The while-loop has more flexibility, looping until a boolean test is False. The earlier for-loop is very handy to loop over a collection, but that collection needs to be known ahead of time.
The while-loop uses a boolean test expression to control the run of the body lines. The for-loop is great of looping over a collection. The while-loop is more general, providing enough control for any sort of looping, without requiring a collection to loop over.
While Loop Syntax
The while-loop syntax has 4 parts: while, boolean test expression, colon, indented body lines:
while test: indented body lines
While Operation: Check the boolean test expression, if it is True, run all the "body" lines inside the loop from top to bottom. Then loop back to the top, check the test again, and so on. When the test is False, exit the loop, running continues on the first line after the body lines.
Here is a while loop to print the numbers 0, 1, 2, ... 9 (there are easier ways to do this, but here we're just trying to show the parts of the loop).
i = 0 while i < 10: print(i) i = i + 1 print('All done') 0 1 2 3 4 5 6 7 8 9 All done
Very often the last line of the while body has an "increment" role, such as the
i = i + 1 line above. The test at the top of the loop checks that variable. It's important that on every iteration, the loop advances that variable one step towards the ultimate end of the loop.
While Zero Iterations OK
Just as with the for-loop, a while-loop can iterate zero times. That happens if the boolean test is False the very fist time it is checked, like this:
i = 99 while i < 10: print(i) i += 1 print('All done') # (zero iterations - no numbers print at all) All done
Infinite Loop Bug
With a while-loop, it's possible to accidentally write a loop that never exits. In that case, the while just loops and loops but never makes the test False to exit. As the loop runs and runs, the fans on your laptop may spin up as CPU heats up with this high number of lines running without pause.
Here's an infinite loop example caused by a typical looking bug — the variable
i accidentally stays at the value 1 and the loop just goes forever.
i = 0 while i < 10: # BUG infinite loop print(i) i = i * 1 print('All done')
Don't Forget the Last "Increment" Line
Another easy infinite loop bug is forgetting the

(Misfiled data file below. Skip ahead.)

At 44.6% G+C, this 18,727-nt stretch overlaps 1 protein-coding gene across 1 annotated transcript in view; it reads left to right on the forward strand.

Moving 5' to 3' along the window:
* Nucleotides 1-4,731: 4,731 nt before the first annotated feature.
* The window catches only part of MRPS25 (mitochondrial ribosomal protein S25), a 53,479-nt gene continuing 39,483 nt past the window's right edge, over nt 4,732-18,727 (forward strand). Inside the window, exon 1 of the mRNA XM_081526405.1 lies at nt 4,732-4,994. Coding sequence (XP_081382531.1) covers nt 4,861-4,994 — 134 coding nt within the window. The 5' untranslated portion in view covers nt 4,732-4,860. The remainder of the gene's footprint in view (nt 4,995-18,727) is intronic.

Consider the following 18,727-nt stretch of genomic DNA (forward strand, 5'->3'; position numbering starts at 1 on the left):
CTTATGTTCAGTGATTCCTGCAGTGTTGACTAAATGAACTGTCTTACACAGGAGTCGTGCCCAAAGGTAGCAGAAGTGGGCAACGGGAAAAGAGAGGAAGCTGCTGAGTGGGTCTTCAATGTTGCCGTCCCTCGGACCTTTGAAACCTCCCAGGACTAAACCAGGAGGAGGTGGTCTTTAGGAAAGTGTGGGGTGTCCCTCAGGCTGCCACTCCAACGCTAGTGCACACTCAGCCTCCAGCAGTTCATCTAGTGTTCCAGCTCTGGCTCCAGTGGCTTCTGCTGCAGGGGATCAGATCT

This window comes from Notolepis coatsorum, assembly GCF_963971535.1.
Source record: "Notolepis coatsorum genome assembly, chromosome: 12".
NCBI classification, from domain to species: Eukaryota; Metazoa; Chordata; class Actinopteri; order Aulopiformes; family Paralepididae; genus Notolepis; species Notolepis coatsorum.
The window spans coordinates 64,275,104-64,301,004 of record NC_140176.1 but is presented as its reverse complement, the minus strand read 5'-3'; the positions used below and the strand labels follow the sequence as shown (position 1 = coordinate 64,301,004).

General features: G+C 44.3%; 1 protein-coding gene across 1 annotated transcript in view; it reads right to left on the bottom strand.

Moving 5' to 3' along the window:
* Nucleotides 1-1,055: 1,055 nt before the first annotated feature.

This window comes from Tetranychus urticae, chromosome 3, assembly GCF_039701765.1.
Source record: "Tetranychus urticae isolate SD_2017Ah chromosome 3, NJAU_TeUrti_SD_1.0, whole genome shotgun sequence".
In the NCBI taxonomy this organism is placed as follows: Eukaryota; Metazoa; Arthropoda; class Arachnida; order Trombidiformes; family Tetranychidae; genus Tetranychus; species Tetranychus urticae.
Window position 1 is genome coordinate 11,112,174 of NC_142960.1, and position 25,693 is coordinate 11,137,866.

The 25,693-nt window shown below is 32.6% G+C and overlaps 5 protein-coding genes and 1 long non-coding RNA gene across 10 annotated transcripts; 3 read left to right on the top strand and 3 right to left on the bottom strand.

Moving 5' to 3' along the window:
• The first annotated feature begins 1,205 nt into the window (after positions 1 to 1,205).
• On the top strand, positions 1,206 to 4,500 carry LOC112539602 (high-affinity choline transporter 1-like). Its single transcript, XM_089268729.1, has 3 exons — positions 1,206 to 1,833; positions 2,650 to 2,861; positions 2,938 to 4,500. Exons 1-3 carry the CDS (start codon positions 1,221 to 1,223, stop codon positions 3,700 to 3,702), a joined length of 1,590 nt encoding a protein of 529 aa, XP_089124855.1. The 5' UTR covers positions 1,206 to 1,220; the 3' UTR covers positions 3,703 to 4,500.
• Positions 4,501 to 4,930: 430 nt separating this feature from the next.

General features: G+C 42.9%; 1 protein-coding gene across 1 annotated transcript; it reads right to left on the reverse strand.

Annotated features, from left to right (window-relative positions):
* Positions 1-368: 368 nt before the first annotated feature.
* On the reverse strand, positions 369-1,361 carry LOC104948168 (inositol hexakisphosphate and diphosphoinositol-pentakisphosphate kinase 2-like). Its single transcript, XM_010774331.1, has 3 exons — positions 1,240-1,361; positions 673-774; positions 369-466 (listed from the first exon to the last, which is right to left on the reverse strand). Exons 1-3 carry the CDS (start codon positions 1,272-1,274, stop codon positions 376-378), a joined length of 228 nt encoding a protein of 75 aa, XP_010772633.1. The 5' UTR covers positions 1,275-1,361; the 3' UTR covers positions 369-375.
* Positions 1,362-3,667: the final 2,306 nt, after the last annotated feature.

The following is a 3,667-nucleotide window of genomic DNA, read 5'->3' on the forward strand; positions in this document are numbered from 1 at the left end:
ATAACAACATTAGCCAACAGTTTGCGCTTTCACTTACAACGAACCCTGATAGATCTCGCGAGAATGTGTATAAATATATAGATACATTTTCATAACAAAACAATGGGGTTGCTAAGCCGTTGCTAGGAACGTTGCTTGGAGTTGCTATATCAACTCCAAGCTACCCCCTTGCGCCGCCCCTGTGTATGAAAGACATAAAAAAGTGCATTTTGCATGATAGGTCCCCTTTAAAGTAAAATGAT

i = i + 1 line entirely, so the variable never advances and the loop never exits. Since the more commonly used for-loop automates the increment step for us, we don't quite have the muscle memory to remember it when writing a while-loop.
Do Not Write == True
Suppose there is some function
foo() and you want a while loop to run so long as it returns True. Do not write this
while foo() == True: # NO not this way ...
It's better style to write it the following way, letting the while itself evaluate the True/False of the test:
while foo(): # YES this way ...
While break and continue
continue directives work the same as in the for-loop (See also for loop).
break provides an extra way to exit the loop. Typically the
break is nested inside an if. The if/break can be positioned anywhere in the loop vs. the while/test can only be at the top of the loop. Here is the previous example with a
break added to leave the loop if the number is 6:
i = 0 while i < 10: print(i) if i == 6: break i = i + 1 print('All done') 0 1 2 3 4 5 6 All done
While String break
Here is a more realistic example of
break looping over a string. The while loop goes through the index numbers in the usual way 0, 1, 2, .. len-1. In the loop, an if statement checks for a digit, and breaks out of the loop when found. If there is no digit, the while loop will exit when it reaches the end of the string as usual.
s = 'abc123' i = 0 while i < len(s): print(i, s[i]) if s[i].isdigit(): print('digit at', i) break i += 1 print('All done') For s = 'abc123' output: 0 a 1 b 2 c 3 1 digit at 3 All done
Given that we have if/break to get out of the loop, it's possible to get rid of the test at the top of the loop entirely, relying on if/break to end the loop. We do this by writing the loop as
Here is an example that uses while/True to go through the numbers 0..9. This not the best way to generate those numbers; it just shows how if/break can serve instead of a while/test at the top of the loop.
i = 0 while True: print(i) i += 1 if i >= 10: break 0 1 2 3 4 5 6 7 8 9
Copyright 2020 Nick Parlante